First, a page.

· Successfully matching climate information messages with the needs of specific target groups; · Consideration of a comprehensive information delivery system; · Using participatory approaches to enhance information delivery (and application); and · Combining climate information with a variety of intervention approaches (NRC, 1999).

The PEAC review was designed to address the following objectives:

· Assessment of the effectiveness of PEAC’s approach to establishing and sustaining an interactive process of dialogue among scientists, forecasters and users; and

· Identification of critical information gaps and future research needs associated with improving the development and application of climate forecast products for Pacific Island jurisdictions.

Employing written surveys, interviews with users, small-group discussions and a regional user workshop, the PEAC review project is providing important information about the programmatic and institutional aspects of PEAC’s organization and operation as a partnership between NOAA (research and operations), universities and the intended users of PEAC products. In this context, the project is already contributing to the development of specific recommendations for future climate forecast products, education and outreach programs based on a client-based evaluation of the quality, usefulness and usability of past PEAC products and activities.

Recalling the general design principles highlighted in the NRC report “Making Climate Forecasts Matter” (NRC, 1999), the author will provide a summary of key findings and recommendations from the PEAC review project with particular attention given to:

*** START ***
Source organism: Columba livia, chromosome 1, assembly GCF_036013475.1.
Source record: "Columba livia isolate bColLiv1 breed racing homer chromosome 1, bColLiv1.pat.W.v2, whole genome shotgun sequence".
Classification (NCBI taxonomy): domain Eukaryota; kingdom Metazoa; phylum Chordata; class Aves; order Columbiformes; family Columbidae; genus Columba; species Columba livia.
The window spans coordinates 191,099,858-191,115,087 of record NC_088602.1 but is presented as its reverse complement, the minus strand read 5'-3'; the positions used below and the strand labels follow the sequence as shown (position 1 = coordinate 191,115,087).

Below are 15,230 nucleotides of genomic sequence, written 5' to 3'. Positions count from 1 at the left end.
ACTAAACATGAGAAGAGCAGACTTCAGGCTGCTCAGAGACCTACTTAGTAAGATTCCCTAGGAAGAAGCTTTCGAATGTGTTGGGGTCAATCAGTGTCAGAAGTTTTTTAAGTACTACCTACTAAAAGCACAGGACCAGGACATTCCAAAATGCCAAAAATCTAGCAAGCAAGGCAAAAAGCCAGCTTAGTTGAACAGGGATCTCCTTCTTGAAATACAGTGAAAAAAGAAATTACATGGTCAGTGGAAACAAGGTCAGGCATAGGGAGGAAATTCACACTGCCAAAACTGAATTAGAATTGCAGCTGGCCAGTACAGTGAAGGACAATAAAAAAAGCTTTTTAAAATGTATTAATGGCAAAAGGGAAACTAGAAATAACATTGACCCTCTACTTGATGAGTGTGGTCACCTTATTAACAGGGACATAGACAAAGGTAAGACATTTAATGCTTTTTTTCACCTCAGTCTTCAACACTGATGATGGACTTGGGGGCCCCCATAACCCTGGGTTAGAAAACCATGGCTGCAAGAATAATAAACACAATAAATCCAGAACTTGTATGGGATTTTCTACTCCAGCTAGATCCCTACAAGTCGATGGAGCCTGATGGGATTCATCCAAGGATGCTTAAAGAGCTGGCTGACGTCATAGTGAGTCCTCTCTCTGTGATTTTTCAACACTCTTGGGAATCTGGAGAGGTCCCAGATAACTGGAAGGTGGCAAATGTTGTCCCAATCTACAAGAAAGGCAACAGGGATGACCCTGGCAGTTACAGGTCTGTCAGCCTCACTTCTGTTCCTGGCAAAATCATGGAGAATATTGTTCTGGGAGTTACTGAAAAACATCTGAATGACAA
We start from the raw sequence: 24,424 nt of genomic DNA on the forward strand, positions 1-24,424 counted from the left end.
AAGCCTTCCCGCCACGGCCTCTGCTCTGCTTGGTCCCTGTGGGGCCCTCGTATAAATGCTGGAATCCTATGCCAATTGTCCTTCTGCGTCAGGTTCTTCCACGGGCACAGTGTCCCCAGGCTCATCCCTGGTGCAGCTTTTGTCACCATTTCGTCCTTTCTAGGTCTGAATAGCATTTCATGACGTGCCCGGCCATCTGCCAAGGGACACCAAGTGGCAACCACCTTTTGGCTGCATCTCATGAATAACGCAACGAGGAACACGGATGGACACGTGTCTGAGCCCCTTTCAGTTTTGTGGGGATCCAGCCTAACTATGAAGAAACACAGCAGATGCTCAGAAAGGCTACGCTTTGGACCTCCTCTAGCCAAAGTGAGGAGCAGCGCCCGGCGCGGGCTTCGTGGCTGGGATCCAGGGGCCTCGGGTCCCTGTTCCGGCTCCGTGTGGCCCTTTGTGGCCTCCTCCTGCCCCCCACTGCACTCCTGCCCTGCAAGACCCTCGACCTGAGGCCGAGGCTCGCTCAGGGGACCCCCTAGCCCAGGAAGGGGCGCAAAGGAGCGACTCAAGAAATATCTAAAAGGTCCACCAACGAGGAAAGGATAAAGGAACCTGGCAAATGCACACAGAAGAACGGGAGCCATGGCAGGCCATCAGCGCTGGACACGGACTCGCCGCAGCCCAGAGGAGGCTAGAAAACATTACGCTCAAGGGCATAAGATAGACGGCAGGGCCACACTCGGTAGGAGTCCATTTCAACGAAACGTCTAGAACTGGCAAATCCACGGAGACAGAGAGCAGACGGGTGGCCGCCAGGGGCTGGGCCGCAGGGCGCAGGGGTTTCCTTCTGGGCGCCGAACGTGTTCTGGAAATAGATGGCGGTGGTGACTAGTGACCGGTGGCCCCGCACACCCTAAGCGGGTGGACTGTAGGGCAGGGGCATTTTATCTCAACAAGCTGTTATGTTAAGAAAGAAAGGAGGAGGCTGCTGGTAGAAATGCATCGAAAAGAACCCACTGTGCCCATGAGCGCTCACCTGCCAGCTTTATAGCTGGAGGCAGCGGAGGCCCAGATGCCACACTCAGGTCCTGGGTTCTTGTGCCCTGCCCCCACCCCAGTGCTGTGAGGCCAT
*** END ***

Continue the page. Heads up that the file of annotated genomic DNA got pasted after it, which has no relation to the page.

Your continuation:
· How effectively PEAC products have served the information needs of intended user communities and how well plans for future PEAC products are aligned with identified information gaps and user needs;

· How effectively PEAC’s structure and activities contribute to a comprehensive information delivery system for the region and what could be done to strengthen that system as well as PEAC’s specific contributions;

· Lessons learned from PEAC experiences in engaging scientists, forecasters and users in a participatory process of forecast design, delivery, application and evaluation; and

· PEAC’s role in the emergence of an integrated climate information system for the Pacific region.

In this context, the author hopes to identify some of the specific characteristics one might seek in an effective program of climate services in the Pacific and highlight the scientific, institutional and communications challenges associated with designing, implementing and sustaining such climate services.

Poster Session 4, Poster Session: Climate Predictions on Seasonal and Interannual Time Scales
Wednesday, 12 January 2005, 2:30 PM-2:30 PM